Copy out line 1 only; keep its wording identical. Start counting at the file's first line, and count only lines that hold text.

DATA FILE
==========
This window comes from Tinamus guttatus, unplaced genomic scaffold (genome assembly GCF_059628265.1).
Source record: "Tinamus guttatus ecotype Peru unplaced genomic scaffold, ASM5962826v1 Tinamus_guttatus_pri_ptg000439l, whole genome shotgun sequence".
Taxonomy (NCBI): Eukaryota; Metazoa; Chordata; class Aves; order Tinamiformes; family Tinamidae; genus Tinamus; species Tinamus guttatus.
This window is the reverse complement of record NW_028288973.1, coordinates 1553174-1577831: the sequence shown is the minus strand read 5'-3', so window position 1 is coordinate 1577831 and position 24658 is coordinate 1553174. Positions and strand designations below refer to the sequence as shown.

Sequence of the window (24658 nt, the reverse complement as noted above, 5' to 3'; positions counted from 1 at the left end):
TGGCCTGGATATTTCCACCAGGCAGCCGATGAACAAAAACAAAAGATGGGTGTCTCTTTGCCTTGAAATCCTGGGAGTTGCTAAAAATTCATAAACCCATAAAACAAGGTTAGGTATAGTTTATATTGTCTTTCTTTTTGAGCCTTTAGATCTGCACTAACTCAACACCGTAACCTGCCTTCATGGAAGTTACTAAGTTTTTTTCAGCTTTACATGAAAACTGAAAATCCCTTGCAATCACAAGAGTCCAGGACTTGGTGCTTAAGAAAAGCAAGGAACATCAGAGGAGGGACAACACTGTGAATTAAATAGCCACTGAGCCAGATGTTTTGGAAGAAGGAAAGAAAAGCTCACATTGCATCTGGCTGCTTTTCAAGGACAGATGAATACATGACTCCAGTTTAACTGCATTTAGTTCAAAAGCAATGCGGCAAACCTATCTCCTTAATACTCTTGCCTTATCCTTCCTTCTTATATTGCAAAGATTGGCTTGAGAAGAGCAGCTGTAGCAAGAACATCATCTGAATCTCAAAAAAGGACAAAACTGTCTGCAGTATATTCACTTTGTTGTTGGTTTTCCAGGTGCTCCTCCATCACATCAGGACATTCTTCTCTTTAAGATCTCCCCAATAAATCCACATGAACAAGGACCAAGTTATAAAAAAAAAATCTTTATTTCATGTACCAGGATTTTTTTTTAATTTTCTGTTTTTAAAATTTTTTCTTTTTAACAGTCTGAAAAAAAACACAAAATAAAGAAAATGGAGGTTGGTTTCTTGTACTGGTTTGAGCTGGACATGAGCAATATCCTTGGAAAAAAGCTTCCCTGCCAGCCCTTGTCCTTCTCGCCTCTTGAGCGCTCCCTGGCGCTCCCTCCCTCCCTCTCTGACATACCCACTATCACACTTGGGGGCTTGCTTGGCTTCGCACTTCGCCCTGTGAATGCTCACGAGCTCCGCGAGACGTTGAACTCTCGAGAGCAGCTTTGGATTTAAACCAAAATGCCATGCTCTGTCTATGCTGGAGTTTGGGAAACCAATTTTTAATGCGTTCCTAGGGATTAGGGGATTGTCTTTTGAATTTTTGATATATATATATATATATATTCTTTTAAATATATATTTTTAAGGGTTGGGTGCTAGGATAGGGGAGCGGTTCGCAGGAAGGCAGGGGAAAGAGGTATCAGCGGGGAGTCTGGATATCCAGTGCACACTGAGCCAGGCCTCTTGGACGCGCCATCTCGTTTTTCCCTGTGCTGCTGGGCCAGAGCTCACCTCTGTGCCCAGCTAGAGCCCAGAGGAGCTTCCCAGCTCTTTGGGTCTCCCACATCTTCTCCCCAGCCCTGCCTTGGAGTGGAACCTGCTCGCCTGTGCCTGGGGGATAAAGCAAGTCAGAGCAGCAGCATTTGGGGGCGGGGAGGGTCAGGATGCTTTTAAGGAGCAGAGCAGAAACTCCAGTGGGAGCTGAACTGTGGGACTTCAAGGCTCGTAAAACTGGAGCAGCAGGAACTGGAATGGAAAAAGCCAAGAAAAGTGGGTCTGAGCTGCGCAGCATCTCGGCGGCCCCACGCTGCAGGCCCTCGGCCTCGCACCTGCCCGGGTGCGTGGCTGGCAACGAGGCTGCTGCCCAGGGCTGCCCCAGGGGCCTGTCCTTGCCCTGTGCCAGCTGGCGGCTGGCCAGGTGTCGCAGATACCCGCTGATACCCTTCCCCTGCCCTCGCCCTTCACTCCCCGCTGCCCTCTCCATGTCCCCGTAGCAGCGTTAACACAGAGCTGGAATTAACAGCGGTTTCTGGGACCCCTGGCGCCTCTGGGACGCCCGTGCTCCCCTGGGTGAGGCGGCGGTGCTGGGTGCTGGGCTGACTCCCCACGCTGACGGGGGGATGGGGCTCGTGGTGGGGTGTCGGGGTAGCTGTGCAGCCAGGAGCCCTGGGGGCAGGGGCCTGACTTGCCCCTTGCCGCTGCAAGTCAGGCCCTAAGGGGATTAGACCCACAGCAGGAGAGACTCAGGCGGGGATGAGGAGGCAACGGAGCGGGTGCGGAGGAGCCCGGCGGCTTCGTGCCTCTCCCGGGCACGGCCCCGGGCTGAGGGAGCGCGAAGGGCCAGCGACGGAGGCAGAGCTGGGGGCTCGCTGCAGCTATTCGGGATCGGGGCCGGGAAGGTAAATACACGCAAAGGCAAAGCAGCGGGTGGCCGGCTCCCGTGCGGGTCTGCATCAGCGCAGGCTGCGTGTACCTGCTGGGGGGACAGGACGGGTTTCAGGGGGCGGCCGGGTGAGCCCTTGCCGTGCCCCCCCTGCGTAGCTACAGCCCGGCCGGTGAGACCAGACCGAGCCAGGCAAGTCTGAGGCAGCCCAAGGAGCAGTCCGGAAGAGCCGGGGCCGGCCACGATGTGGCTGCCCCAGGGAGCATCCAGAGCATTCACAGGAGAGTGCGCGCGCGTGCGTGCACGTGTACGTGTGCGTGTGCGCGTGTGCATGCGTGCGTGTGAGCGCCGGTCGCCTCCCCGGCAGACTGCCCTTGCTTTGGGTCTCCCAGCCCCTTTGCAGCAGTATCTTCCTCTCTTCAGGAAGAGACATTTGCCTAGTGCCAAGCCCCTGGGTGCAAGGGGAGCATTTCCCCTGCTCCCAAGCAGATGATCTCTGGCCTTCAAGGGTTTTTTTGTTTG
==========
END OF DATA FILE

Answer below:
This window comes from Tinamus guttatus, unplaced genomic scaffold (genome assembly GCF_059628265.1).